WaPo' s Ezra Klein decrees "rules" for those who would use the CBO's damning analysis "against the existing health-care reform proposals"--they "must," he says, endorse some combination of cost-cutting proposals from a list he provides. Huh? Even as mock hubris (and it's hard to tell) this makes no sense. Who said opponents have to be for more cost-cutting? Why can't Republicans say to Dems a) You said your plans would bend the cost curve down. Instead they increase costs. The status quo would be better than your plans. Vote no. b) You said your plans would bend the cost curve down. Instead they increase costs. Why should we believe anything else you say? ... That isn't what I would say, but it's not an illogical or inappropriate response. ...
P.S.: Klein goes on, of course, to re-endorse the very treatment-restricting form of cost-cutting that is scaring people away from the Dem plans , specifically
comparative effectiveness review that can judge not only the effectiveness but also the cost -effectiveness of various treatments, and give the federal government authority to use that data when deciding reimbursement rates.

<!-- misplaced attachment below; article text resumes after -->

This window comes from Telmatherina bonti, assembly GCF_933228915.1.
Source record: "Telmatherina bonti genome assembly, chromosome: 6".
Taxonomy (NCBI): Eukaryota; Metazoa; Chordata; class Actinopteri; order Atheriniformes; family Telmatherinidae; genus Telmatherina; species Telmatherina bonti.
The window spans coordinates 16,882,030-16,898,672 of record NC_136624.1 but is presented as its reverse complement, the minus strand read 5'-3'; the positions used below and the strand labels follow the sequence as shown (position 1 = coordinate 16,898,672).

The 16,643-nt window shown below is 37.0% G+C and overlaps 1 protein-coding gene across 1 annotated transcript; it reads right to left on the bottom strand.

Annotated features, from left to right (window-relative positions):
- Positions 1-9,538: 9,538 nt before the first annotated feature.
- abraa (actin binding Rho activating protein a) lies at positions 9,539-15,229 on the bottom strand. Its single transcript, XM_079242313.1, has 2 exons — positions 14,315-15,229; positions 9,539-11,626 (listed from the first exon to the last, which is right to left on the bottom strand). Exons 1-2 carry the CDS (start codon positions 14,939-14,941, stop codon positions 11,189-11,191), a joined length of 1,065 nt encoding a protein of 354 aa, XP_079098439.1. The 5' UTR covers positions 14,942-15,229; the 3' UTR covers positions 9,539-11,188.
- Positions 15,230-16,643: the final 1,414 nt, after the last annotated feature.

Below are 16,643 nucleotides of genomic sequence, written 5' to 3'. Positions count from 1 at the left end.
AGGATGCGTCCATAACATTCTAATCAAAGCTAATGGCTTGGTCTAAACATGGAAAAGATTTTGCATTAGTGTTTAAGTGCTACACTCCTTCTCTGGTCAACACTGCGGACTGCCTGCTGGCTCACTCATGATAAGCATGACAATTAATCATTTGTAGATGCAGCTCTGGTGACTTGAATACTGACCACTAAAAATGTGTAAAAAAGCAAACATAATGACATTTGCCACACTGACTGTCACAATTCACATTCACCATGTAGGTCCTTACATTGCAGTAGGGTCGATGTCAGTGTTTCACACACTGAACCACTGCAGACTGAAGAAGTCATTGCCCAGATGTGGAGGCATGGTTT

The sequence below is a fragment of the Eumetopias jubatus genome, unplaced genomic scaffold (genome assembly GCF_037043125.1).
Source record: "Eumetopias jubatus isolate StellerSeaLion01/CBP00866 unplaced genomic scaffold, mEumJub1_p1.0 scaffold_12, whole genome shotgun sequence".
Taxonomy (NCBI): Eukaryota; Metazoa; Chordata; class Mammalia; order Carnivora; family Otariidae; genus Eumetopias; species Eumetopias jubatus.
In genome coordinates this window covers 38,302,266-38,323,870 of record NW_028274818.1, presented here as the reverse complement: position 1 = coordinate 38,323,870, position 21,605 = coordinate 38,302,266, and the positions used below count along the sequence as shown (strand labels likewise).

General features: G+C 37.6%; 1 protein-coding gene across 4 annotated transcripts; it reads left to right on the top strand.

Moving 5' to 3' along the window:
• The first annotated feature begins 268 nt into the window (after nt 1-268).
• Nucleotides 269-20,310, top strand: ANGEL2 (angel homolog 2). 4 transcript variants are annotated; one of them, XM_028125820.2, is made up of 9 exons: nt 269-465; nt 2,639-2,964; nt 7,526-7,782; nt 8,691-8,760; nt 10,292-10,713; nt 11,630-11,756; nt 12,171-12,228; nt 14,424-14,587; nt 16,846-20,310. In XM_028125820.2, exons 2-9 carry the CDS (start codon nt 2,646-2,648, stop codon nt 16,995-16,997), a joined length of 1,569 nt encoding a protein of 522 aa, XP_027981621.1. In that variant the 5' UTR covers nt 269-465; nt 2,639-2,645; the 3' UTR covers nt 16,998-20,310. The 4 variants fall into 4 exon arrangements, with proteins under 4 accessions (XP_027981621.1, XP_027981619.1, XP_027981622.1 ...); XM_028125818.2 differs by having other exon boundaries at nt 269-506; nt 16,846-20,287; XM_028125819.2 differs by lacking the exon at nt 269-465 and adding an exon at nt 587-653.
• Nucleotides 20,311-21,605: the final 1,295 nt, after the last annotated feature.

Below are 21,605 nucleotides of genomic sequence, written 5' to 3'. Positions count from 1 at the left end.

In other words, a medical treatment can be more effective than the alternative but the government will still try to prevent you from getting it if it's expensive. Yikes . Smug self-styled wonks will kill health care yet. ... [ What would you do?--ed Guarantee health care security to all citizens--a public plan being one way to do it. People can switch jobs and lose jobs and be poor and near-poor and move and get ill without worrying about being covered. Assume this will raise costs. Assume the cost curve of medical costs will be hard to bend in any case, if that can be done at all. Figure out how to pay those costs--through taxes, if necessary. Take reasonable cost-controlling measures, if desired, once everyone has health care security--but don't expect too much. Stop acting as if cost-cutting and treatment-denying is the point of health care reform.] ... 2:28 A.M.